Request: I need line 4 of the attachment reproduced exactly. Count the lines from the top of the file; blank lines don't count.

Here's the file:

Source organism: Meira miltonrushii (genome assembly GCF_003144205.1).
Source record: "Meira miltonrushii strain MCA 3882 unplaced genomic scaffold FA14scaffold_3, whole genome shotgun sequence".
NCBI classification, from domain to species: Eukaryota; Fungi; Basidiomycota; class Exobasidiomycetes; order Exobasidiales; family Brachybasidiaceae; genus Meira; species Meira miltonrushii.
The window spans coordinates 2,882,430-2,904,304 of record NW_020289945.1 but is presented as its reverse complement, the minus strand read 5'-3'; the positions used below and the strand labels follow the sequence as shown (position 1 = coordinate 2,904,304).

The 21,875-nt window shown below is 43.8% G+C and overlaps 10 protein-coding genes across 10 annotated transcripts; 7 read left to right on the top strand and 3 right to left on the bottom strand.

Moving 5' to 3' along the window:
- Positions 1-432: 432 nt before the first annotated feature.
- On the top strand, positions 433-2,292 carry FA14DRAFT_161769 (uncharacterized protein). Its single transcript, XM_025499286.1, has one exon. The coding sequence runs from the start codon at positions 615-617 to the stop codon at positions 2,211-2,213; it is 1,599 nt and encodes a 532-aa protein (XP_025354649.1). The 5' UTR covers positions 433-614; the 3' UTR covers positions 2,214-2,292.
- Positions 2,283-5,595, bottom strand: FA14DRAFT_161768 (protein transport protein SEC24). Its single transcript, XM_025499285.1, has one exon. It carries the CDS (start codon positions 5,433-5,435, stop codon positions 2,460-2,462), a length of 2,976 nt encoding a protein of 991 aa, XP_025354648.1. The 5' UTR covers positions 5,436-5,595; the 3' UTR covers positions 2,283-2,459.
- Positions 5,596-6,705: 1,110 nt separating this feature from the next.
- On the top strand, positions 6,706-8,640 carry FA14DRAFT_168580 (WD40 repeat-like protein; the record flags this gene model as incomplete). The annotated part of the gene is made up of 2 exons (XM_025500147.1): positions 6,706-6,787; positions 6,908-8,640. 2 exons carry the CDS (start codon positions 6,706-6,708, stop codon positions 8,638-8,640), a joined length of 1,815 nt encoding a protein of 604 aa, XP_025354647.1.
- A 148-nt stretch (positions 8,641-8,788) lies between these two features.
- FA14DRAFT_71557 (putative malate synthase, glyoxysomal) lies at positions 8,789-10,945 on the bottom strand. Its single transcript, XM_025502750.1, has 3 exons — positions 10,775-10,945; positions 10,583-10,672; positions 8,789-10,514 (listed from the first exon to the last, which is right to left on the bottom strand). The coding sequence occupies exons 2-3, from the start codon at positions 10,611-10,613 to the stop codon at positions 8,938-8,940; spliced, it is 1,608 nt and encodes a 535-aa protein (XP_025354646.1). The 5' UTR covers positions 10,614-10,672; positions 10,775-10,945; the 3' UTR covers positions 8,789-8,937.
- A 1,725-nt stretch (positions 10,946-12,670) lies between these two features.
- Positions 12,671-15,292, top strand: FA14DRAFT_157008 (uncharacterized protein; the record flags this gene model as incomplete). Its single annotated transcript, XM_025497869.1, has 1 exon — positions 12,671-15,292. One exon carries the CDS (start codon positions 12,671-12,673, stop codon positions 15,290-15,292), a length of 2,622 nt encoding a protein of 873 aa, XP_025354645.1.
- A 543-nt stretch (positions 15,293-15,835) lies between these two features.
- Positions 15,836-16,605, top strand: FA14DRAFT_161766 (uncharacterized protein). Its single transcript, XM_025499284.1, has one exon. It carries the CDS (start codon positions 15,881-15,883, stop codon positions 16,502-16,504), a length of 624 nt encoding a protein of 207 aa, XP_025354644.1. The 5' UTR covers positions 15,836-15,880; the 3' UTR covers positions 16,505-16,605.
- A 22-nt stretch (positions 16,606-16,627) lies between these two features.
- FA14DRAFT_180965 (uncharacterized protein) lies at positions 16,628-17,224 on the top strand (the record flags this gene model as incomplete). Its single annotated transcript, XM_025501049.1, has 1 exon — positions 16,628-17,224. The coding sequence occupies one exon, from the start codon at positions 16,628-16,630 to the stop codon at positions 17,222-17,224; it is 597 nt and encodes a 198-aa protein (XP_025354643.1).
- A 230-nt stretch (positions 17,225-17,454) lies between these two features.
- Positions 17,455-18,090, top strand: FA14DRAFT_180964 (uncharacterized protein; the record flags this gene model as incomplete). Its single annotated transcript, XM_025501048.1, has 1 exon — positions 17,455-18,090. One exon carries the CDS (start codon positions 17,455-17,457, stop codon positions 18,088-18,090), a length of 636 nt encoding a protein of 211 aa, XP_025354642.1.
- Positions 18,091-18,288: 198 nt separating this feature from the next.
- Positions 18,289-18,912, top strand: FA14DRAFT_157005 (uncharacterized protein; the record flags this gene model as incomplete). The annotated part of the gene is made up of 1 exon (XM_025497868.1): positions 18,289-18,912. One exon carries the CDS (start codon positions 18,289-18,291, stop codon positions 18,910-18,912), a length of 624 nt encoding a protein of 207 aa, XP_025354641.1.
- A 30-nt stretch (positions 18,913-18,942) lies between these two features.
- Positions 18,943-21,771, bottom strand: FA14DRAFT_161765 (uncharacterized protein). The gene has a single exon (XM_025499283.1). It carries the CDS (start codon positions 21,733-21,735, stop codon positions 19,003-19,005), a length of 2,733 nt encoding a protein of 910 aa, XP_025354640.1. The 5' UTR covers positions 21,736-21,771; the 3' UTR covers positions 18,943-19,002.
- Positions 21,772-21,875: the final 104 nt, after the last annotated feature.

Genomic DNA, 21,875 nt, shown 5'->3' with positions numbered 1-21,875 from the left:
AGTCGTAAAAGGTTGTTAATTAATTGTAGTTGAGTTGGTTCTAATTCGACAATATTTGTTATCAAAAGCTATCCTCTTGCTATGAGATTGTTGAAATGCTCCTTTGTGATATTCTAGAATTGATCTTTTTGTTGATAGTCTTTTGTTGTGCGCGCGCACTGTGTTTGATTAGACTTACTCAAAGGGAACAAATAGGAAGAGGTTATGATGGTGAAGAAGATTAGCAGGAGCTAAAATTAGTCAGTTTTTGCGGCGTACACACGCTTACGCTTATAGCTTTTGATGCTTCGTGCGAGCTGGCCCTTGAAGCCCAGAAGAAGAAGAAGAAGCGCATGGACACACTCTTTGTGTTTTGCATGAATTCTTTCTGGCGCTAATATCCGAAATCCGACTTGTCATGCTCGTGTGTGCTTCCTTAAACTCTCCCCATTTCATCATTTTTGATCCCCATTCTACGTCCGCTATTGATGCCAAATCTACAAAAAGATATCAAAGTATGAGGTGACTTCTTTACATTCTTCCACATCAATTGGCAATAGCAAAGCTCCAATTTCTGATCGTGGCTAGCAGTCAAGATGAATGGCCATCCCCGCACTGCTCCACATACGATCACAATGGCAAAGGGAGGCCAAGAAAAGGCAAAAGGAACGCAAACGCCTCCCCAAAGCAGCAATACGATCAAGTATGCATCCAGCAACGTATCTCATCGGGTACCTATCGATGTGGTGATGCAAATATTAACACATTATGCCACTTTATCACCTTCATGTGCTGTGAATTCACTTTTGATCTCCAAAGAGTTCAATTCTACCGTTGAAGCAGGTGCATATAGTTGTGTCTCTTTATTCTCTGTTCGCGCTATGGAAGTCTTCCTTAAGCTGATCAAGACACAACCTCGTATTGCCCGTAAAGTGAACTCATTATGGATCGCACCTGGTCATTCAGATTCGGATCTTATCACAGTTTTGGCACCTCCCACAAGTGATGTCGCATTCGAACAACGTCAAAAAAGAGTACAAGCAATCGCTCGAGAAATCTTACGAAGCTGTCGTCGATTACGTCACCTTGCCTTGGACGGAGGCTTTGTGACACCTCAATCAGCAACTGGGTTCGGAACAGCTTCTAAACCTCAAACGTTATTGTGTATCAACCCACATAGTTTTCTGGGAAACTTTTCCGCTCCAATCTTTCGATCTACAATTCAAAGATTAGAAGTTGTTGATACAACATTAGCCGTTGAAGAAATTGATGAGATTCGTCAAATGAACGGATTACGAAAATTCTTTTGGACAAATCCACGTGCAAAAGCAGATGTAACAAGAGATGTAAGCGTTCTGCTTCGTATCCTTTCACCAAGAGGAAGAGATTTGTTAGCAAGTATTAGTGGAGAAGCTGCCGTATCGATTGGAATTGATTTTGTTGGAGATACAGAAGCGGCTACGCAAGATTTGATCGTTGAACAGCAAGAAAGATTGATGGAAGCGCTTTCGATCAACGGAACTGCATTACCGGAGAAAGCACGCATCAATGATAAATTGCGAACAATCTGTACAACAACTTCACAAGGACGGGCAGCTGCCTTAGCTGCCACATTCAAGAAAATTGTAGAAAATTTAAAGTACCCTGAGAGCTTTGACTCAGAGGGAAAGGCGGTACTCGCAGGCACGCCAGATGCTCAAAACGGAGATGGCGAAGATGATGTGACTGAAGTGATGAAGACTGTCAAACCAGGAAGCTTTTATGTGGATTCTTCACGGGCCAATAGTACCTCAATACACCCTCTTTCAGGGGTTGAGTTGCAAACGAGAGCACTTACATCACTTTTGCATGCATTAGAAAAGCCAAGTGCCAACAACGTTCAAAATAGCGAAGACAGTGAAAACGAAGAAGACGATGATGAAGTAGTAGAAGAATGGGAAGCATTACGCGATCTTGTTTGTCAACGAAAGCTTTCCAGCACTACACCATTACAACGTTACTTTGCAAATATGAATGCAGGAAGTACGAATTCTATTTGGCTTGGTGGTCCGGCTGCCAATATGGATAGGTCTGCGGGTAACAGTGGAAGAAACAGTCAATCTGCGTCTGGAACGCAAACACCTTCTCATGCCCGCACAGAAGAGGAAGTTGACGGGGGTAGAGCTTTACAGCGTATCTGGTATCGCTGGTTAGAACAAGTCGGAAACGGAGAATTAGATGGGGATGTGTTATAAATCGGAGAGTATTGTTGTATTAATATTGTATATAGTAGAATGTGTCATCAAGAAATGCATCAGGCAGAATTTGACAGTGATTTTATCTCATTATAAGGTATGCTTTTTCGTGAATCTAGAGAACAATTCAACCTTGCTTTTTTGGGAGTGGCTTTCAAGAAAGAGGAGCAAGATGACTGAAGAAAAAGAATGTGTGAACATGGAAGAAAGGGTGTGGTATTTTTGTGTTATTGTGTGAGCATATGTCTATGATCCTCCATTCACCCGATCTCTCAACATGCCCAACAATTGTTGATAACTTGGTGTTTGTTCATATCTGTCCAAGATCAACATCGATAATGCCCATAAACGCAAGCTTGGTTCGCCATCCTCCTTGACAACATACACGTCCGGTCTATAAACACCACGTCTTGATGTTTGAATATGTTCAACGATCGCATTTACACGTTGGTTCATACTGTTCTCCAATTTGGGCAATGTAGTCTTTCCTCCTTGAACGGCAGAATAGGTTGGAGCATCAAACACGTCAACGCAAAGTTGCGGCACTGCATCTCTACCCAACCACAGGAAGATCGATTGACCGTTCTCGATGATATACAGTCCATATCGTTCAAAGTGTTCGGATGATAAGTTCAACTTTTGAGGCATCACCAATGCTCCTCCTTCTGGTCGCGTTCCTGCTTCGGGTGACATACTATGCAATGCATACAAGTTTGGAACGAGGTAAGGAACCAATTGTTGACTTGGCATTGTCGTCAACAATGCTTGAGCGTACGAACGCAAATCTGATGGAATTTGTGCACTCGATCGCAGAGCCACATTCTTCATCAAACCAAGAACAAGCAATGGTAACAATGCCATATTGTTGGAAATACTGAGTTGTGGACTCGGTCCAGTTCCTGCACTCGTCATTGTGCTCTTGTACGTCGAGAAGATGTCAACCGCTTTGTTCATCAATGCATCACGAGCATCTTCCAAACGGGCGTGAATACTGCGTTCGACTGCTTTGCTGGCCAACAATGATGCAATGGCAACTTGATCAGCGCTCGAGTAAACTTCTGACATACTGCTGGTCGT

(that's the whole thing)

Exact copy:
The window spans coordinates 2,882,430-2,904,304 of record NW_020289945.1 but is presented as its reverse complement, the minus strand read 5'-3'; the positions used below and the strand labels follow the sequence as shown (position 1 = coordinate 2,904,304).